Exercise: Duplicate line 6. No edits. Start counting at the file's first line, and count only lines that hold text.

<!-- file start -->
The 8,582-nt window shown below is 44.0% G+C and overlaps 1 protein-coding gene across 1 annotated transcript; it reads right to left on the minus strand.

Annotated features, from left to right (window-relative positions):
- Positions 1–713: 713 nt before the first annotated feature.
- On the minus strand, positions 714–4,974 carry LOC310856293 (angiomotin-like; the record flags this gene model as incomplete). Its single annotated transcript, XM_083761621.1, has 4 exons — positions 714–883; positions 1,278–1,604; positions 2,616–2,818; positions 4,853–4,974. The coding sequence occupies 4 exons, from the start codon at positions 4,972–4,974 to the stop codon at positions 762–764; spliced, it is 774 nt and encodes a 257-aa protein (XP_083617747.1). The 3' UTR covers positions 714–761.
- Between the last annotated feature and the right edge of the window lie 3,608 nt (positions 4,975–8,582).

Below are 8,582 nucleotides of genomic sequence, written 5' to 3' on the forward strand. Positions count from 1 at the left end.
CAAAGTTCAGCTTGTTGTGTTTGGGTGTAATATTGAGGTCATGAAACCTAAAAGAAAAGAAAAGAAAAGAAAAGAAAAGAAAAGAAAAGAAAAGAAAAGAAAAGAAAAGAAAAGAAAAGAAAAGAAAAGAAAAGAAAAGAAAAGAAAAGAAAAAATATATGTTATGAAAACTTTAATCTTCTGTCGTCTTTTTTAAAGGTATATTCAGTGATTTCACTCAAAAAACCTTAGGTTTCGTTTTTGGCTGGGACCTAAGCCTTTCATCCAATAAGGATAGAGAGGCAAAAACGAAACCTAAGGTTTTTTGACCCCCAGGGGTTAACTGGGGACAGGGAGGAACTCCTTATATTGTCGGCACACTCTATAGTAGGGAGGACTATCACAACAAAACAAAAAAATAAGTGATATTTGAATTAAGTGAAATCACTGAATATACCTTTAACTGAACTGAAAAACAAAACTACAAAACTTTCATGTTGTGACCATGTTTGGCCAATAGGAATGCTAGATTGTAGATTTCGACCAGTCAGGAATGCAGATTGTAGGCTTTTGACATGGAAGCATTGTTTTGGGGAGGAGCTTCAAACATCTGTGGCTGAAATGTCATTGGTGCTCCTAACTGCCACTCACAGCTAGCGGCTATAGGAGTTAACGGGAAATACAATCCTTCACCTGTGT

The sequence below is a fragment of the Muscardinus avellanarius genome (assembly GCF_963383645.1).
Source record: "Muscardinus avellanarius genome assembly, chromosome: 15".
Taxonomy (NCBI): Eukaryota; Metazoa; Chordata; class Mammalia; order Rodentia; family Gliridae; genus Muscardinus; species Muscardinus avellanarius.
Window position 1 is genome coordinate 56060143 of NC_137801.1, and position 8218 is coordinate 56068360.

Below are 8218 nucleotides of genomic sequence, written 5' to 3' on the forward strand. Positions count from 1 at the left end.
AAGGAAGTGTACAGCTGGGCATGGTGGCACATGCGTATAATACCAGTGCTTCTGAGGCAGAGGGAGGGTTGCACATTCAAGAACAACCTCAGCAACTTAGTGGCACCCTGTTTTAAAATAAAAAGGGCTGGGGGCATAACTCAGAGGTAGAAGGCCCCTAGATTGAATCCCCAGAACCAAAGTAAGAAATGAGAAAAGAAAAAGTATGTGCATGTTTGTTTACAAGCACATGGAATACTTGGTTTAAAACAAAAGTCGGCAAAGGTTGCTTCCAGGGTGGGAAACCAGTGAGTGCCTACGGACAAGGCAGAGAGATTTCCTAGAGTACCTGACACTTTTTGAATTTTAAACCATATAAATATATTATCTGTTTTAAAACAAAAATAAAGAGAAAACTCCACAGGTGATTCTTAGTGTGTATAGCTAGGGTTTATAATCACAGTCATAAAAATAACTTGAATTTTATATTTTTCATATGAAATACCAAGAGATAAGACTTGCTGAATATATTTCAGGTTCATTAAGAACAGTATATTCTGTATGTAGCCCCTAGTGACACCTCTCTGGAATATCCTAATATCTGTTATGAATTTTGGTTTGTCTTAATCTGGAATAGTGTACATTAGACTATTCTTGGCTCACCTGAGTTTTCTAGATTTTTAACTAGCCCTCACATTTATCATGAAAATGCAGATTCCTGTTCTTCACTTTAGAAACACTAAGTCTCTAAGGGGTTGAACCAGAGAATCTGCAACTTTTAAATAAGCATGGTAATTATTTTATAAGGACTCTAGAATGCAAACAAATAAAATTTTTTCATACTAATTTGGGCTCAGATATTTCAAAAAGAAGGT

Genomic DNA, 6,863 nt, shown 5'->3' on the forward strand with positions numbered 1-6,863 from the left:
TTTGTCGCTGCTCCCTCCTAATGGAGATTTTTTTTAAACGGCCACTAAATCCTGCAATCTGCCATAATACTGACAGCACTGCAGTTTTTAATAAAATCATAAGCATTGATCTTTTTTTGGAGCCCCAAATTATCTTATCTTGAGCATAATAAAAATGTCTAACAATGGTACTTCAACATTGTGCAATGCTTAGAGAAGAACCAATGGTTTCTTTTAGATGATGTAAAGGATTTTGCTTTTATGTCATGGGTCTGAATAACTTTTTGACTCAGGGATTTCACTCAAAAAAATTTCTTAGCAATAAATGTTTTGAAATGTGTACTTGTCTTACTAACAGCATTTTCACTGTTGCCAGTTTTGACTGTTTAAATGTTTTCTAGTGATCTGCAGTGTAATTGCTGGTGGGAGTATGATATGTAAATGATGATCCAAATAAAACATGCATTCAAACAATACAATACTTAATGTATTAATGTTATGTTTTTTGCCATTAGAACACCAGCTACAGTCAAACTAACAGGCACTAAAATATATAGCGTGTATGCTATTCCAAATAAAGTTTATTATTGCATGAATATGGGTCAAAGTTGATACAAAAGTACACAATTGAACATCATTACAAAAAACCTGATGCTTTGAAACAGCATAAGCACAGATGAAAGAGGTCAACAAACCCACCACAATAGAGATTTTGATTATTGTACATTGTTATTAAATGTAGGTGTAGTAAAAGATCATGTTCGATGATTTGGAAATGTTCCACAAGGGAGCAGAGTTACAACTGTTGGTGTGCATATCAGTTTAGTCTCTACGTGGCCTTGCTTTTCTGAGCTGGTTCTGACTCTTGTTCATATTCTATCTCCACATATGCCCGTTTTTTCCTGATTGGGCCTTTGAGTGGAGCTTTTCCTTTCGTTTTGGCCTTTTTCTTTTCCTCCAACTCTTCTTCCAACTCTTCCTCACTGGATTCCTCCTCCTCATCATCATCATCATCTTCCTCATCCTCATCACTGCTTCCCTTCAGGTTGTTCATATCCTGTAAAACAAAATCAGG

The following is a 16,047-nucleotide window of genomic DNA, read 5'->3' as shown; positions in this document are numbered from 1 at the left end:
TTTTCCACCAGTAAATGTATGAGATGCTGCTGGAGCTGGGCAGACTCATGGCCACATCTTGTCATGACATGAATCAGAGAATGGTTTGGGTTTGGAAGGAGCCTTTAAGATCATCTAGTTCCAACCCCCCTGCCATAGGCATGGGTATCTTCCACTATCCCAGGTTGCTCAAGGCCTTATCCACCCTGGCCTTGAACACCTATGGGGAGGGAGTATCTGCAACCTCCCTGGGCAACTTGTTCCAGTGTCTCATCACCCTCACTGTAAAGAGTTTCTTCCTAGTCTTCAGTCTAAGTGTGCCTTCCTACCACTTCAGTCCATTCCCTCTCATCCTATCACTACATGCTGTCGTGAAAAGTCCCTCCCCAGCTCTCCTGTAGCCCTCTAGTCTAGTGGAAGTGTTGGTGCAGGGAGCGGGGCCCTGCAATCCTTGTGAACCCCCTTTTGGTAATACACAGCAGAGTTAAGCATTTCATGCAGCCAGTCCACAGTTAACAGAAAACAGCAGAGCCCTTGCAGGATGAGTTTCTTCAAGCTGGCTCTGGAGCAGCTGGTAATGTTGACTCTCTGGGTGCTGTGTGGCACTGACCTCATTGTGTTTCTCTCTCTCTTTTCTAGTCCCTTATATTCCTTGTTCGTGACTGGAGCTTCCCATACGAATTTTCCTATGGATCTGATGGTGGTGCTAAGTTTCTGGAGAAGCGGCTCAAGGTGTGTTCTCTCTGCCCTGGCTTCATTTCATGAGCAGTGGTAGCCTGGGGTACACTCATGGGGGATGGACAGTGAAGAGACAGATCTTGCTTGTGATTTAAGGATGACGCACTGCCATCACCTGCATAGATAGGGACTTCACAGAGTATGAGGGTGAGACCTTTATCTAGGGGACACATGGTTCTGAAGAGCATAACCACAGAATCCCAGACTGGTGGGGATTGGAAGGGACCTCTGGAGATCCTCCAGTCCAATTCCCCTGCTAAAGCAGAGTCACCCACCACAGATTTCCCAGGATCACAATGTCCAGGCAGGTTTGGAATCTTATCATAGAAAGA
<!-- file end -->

Below are 8,582 nucleotides of genomic sequence, written 5' to 3' on the forward strand. Positions count from 1 at the left end.